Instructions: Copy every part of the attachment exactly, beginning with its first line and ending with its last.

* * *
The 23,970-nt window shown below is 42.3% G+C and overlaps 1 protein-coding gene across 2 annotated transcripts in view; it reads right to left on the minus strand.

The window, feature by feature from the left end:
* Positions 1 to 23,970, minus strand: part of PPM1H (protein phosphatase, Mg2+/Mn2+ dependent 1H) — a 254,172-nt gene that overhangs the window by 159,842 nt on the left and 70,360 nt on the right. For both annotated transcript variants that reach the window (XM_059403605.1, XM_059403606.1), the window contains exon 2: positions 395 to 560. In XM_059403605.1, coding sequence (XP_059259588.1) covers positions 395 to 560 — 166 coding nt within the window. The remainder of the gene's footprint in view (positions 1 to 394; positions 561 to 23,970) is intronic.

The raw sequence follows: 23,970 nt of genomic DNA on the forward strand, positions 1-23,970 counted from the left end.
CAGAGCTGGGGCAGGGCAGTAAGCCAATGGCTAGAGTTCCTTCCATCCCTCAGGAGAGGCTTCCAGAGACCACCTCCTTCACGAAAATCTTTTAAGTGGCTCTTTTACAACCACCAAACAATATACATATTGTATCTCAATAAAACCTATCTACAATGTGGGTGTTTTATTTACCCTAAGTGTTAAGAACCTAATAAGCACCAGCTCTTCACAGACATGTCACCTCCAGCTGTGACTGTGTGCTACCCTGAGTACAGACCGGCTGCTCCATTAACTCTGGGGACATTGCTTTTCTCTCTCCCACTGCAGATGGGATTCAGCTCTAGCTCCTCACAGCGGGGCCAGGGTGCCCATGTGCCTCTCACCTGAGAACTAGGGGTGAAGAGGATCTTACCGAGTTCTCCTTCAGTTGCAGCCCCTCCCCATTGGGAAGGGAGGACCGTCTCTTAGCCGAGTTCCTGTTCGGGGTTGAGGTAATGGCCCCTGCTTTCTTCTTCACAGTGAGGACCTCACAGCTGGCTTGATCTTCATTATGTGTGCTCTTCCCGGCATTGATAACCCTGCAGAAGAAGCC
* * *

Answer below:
The 23,970-nt window shown below is 42.3% G+C and overlaps 1 protein-coding gene across 2 annotated transcripts in view; it reads right to left on the minus strand.

The window, feature by feature from the left end:
* Positions 1 to 23,970, minus strand: part of PPM1H (protein phosphatase, Mg2+/Mn2+ dependent 1H) — a 254,172-nt gene that overhangs the window by 159,842 nt on the left and 70,360 nt on the right. For both annotated transcript variants that reach the window (XM_059403605.1, XM_059403606.1), the window contains exon 2: positions 395 to 560. In XM_059403605.1, coding sequence (XP_059259588.1) covers positions 395 to 560 — 166 coding nt within the window. The remainder of the gene's footprint in view (positions 1 to 394; positions 561 to 23,970) is intronic.

The raw sequence follows: 23,970 nt of genomic DNA on the forward strand, positions 1-23,970 counted from the left end.
CAGAGCTGGGGCAGGGCAGTAAGCCAATGGCTAGAGTTCCTTCCATCCCTCAGGAGAGGCTTCCAGAGACCACCTCCTTCACGAAAATCTTTTAAGTGGCTCTTTTACAACCACCAAACAATATACATATTGTATCTCAATAAAACCTATCTACAATGTGGGTGTTTTATTTACCCTAAGTGTTAAGAACCTAATAAGCACCAGCTCTTCACAGACATGTCACCTCCAGCTGTGACTGTGTGCTACCCTGAGTACAGACCGGCTGCTCCATTAACTCTGGGGACATTGCTTTTCTCTCTCCCACTGCAGATGGGATTCAGCTCTAGCTCCTCACAGCGGGGCCAGGGTGCCCATGTGCCTCTCACCTGAGAACTAGGGGTGAAGAGGATCTTACCGAGTTCTCCTTCAGTTGCAGCCCCTCCCCATTGGGAAGGGAGGACCGTCTCTTAGCCGAGTTCCTGTTCGGGGTTGAGGTAATGGCCCCTGCTTTCTTCTTCACAGTGAGGACCTCACAGCTGGCTTGATCTTCATTATGTGTGCTCTTCCCGGCATTGATAACCCTGCAGAAGAAGCC